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With a Huge Driver Shortage Thai Companies Look to Army for Drivers



Thai Army trucks prepare water transport to drought-ridden villages


BANGKOK—To combat a shortage of truck drivers, Thailand’s transport industry is enlisting government help to recruit young soldiers as they leave the army.

Land-logistics organizations say that the Southeast Asian country desperately needs 140,000 drivers, representing 15% to 20% of some 900,000 trucks registered to transport goods.

“We have a lot of trucks sitting in the parking lot but no driver,” said Soros Vatanasilp, director of the Land Transportation Association of Thailand, a trade organization.

The traditional method of bringing young drivers into the business—truckers’ passing on the keys to the younger generation in their families—has more or less collapsed in the past decade. Younger men who spent their childhoods sitting with their dads and uncles in the truck are becoming more educated and choosing different careers.

So the industry is seeking help from the Department of Land Transport, the country’s transportation supervisory body, to come up with alternative ways to recruit and retain professional drivers.

Their new targets? Freshly minted 20-something civilians just out of the army. Many Thai men are conscripted when they turn 21, with about 100,000 entering annually to serve for six months to two years.  When the time comes to leave the service, many need a job.

“They are young, capable, and disciplined, which is an important quality for someone who will spend long hours driving on highways,” said Yoo Chienyuenyongpong of the Land Transport Federation.  The three-month training program, set to begin this month at Naresuan University in the northern province of Phitsanulok, will offer some 100 hours behind the wheel of a 10-wheel truck plus classroom time devoted to topics including cross-border logistics and basic Mandarin and English. So far 40 soldiers have signed up, drawn by a package that includes a guaranteed monthly income of 20,000 baht ($640). That compares with about 15,000 baht for an entry-level government employee with a bachelor’s degree.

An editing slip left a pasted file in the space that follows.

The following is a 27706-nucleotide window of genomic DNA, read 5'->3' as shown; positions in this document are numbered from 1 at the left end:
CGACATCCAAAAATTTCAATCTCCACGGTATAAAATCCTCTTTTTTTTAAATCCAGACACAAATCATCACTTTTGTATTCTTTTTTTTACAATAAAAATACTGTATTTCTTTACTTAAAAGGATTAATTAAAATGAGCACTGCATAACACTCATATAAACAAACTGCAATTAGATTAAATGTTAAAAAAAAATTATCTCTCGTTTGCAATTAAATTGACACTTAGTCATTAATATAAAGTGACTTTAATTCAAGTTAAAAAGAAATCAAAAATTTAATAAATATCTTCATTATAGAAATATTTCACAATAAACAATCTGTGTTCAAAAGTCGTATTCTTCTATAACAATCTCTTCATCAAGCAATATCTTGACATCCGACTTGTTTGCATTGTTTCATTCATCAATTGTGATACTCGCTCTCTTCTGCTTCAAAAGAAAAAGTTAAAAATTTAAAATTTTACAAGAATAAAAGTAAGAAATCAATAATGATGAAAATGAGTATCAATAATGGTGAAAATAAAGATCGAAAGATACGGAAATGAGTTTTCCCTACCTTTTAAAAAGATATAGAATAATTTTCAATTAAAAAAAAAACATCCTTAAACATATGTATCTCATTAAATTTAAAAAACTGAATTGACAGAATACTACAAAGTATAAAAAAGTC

A further 60 soldiers participated in a pilot program earlier this year and are now driving trucks in central Thailand. The Department of Land Transport said it plans to offer similar training in other logistics hubs in Thailand’s populous northeast and along the Eastern Seaboard, home to much of the country’s foreign-owned manufacturing and its industrial ports.

‘’The number of drivers we have recruited is nowhere near what we need,” said Wattana Pattarachon, the department’s deputy director.

Thailand is suffering an overall labor shortage that has undermined sectors from garment making to construction. The unemployment rate is 0.6% from an official workforce of 38.8 million, and about 1.3 million registered migrant workers, mostly from Myanmar, fill out the labor force doing unskilled and labor-intensive manufacturing and fishing jobs. It is widely believed that the actual number of migrant workers is much larger, perhaps even 2.5 million.

For decades workers have been leaving Thailand’s farms for industrial jobs, but leaders of the land-transport industry complain that agricultural-stimulus programs are actually reversing that labor evolution by boosting farm income. The government, they say, is draining the labor pool of the farm boys it used to rely on: the ones who left the land for better opportunities elsewhere—say, plying the highways. The governor of the Bank of Thailand expressed concern last month that the trend, in large part fueled by years of increasing subsidies to farmers, could end up distorting the economy and hampering growth.

The increased number of foreign companies that have set up production base in Thailand has also heightened competition for human resources, the transport groups said. Many drivers have been lured away to drive exclusively for bigger foreign companies, or to become commuting-van chauffeurs.

Road transportation makes up of 80% of Thailand’s logistics system, with trucks hauling an average of 420 million metric tons of goods annually over the past five years. Demand is projected to rise once economic integration between the 10 countries of the Association of Southeast Asian Nations begins in 2015, the transportation department said, as that will increase the amount of freight flowing overland from China through Thailand and on to other Asean countries.

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